Welcome to Ultimate Subaru Message Board, my lurker friend!
|Welcome to Ultimate Subaru Message Board, an unparalleled Subaru community full of the greatest Subaru gurus and modders on the planet! We offer technical information and discussion about all things Subaru, the best and most popular all wheel drive vehicles ever created.
We offer all this information for free to everyone, even lurkers like you! All we ask in return is that you sign up and give back some of what you get out - without our awesome registered users none of this would be possible! Plus, you get way more great stuff as a member! Lurk to lose, participate to WIN*!
* The joy of participation and being generally awesome constitutes winning
** Not an actual guarantee, but seriously, you probably won't regret it!
Serving the Subaru Community since May 18th, 1998!
Resistor block location for blower motor
Posted 13 January 2004 - 01:09 PM
the blower motor only works on 3 and 4 settings and I understand it is the resistor pack which is bad. I looked for it behind the glove box (in a bone-yard car) but could not find it. Where is it?
Posted 13 January 2004 - 01:25 PM
remove the lower kickpanel from the dash. and you will see the heater box, its toward the bottom, held on by 2 screws, and a green and red wire to a clip.
the coiils are towards the inside of the heater box.
Posted 13 January 2004 - 03:20 PM
The resistor coils sit in the path of the blown air so you will not see them until the block is removed.
It is easier if you remove the trim panel under the glove box door.
Two of the three mounting screw are obvious, the last is one of the blower mount bolts.
The 4 wires to the block are blue (three of which have trace colors)
Hope this helps, here is what it will look like after the panel is removed
Posted 14 January 2004 - 04:23 AM
are they head sensitive, variable resistance, like maf.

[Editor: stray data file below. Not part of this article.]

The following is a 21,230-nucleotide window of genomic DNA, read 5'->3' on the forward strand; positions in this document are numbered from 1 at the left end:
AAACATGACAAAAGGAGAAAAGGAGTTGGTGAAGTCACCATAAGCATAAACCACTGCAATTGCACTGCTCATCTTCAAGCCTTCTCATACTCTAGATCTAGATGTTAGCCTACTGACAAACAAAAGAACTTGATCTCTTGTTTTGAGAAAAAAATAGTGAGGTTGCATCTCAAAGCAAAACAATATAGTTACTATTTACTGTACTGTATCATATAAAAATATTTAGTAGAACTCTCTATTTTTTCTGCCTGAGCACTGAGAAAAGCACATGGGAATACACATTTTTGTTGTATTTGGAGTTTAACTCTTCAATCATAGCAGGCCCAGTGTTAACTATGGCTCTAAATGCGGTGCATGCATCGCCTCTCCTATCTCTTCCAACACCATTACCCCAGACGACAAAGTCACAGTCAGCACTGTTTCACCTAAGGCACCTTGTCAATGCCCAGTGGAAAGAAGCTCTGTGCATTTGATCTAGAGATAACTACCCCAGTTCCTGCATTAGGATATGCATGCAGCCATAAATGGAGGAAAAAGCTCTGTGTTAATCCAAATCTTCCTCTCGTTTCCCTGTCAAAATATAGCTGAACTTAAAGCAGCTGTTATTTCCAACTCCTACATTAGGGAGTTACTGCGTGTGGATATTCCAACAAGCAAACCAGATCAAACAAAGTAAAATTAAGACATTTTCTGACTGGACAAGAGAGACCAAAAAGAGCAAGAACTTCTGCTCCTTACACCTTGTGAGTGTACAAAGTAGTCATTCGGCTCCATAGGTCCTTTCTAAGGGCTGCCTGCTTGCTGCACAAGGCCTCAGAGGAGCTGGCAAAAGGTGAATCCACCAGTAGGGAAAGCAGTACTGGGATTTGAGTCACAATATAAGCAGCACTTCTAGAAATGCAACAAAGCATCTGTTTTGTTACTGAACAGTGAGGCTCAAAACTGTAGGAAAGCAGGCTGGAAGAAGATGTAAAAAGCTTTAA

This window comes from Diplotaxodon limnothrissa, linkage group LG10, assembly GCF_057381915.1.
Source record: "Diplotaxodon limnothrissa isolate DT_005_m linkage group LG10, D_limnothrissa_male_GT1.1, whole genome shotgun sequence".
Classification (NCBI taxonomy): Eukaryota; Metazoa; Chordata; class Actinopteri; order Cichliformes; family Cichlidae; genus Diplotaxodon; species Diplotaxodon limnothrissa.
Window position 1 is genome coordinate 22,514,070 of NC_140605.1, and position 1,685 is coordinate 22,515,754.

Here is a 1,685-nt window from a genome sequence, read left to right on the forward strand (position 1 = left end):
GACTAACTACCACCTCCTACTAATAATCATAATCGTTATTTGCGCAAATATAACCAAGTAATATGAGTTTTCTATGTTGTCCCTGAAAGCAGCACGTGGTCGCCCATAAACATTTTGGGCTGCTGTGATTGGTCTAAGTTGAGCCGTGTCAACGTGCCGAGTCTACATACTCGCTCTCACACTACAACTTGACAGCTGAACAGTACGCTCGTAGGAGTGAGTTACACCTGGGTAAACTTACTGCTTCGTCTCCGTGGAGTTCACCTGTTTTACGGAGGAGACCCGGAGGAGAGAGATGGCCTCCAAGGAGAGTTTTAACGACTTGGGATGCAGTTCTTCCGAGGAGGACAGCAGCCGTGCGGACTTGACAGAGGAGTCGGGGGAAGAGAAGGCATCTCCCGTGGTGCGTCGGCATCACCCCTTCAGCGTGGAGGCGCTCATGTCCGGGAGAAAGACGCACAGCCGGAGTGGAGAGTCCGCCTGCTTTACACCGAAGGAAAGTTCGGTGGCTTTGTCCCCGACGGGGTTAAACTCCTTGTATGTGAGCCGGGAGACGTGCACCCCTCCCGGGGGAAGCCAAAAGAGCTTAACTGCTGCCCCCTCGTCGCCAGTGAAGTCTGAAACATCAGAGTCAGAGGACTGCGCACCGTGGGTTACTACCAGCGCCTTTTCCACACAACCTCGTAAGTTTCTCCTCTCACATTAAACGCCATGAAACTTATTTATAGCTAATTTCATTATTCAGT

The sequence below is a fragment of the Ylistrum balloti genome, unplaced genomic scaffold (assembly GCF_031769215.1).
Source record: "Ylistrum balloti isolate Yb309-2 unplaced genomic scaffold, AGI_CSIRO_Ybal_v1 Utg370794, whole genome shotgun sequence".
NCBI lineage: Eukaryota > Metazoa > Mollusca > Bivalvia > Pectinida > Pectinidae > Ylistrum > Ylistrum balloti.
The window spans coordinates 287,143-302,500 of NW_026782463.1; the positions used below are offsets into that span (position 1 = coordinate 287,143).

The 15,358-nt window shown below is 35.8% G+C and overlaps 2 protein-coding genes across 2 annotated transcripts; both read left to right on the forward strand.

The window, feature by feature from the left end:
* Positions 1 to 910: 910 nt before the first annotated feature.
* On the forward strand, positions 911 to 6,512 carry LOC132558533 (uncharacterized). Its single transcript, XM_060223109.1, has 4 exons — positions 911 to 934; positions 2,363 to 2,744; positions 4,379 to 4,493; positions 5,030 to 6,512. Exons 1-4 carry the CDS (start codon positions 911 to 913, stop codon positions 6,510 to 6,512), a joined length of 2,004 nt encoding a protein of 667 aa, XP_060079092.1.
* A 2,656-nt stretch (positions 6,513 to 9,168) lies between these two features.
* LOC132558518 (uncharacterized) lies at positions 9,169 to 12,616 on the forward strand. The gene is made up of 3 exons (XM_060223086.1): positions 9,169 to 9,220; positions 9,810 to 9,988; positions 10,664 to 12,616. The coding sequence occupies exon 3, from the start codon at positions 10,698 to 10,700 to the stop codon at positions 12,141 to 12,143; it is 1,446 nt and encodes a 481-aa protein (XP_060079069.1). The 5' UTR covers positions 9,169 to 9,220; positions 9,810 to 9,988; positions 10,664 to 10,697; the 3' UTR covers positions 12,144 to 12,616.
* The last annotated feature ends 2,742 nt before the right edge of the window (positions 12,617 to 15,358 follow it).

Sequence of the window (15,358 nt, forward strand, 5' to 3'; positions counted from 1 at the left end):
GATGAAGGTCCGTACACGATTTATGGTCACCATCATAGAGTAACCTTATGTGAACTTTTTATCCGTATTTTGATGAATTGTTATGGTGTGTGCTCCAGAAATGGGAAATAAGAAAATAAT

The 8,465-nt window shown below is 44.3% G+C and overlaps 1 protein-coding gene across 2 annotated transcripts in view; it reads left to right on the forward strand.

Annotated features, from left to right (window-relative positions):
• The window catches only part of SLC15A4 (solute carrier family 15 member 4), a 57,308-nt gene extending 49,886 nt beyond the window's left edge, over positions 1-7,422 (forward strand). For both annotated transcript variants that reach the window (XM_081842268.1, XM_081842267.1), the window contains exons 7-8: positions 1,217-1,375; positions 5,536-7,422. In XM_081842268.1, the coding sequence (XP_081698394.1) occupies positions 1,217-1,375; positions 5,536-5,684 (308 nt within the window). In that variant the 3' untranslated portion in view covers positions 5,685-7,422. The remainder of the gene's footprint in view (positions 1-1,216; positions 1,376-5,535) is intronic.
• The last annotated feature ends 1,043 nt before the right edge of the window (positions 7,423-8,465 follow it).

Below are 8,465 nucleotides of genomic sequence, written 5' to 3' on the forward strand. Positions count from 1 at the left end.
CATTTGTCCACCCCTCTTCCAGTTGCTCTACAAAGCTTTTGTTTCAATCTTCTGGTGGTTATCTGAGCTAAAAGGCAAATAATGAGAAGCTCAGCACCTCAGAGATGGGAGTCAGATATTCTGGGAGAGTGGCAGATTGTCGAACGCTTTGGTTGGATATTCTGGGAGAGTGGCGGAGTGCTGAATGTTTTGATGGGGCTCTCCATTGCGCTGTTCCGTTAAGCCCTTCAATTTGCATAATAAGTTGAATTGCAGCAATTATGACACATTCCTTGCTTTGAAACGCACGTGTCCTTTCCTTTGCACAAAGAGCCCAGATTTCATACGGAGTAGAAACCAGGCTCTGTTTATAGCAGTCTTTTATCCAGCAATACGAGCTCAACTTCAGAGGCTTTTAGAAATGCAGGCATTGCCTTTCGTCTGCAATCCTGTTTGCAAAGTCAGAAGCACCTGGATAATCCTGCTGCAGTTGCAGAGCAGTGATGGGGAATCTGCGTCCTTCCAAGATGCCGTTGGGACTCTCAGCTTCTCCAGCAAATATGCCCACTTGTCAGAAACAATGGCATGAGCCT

or just each one is a resistor. i would think that if the middle wan was broken, inly 1 and 4 will work.
and f the first one is broken, only 3 and 4, and if the thrid one was broken, only 1 and 2
so basically i am asking what is the purpose of it being exposed to the blown air?
Posted 14 January 2004 - 05:59 AM
Posted 14 January 2004 - 07:23 AM
Posted 14 January 2004 - 08:56 AM
Once again you guys are great,I know alot of the info asked by people is very redundant to you old time experts,yet you always seem to step up to the plate.
No pics needed but where is mine hiding?
Posted 14 January 2004 - 10:10 AM
Posted 14 January 2004 - 07:42 PM
Thank you! I thought I had to tear into the heater box to get at the little bugger. Now I can get back setting #1!
To the boneyard I go, to get lots of little doodads:D
Posted 10 February 2004 - 10:36 PM
For me, it was when my windshield gasket weathered out (Texas sun, ya know), and the windshield started leaking rainwater. The water came down into the air ductwork, and pooled of course at the lowest points: the blower motor brushes, and the resistor block. The blower motor soon rusted and siezed up, and shortly after that the resistor block burned out.
I put in a used motor from the junkyard, but with the bad resistor block this motor worked only at the top speed. So from Ebay I got another blower motor as a spare, and some used resistor blocks. Now (after sealing the windshield gasket) the fan motor works again at all 4 speeds.
Does anyone know what specific Resistance values those coil resistors are? I know they're quite low, less than 1 or 2 ohms. I was wondering if one could rebuild that resistor block with some more rugged standard wirewound power resistors, something maybe not so delicate as those little ones in the stock unit.
Posted 11 February 2004 - 01:18 AM
When I measured the resistance with a multimeter each resistor was around 1 ohm, although they were all of different wire diameter.
To answer Milesfox's question about which resistor controls which setting:
When the fan is on low, the current goes through all three resistors (for around 3 ohms total resistance) so a break in any of the resistors will keep the fan from working.
When the fan is on setting 2, the current only goes through the two heavier resistors (2 ohms), so a break in the small coil will not matter, but the other two have to be ok.
You can guess setting 3 (only depends on the thickest resistor)
Setting 4 goes through none of the resistors, so even if they are all broken you will still have a blower.
In my case settings 1 and 2 didn't work. I didn't want to trek out to the wrecker for a new unit, so I managed to twist the broken ends of the coils together (the nickel-chromium wire won't solder very well). Pretty delicate work. Should've just gotten a replacement. Anyway, it works now.
0 user(s) are reading this topic
0 members, 0 guests, 0 anonymous users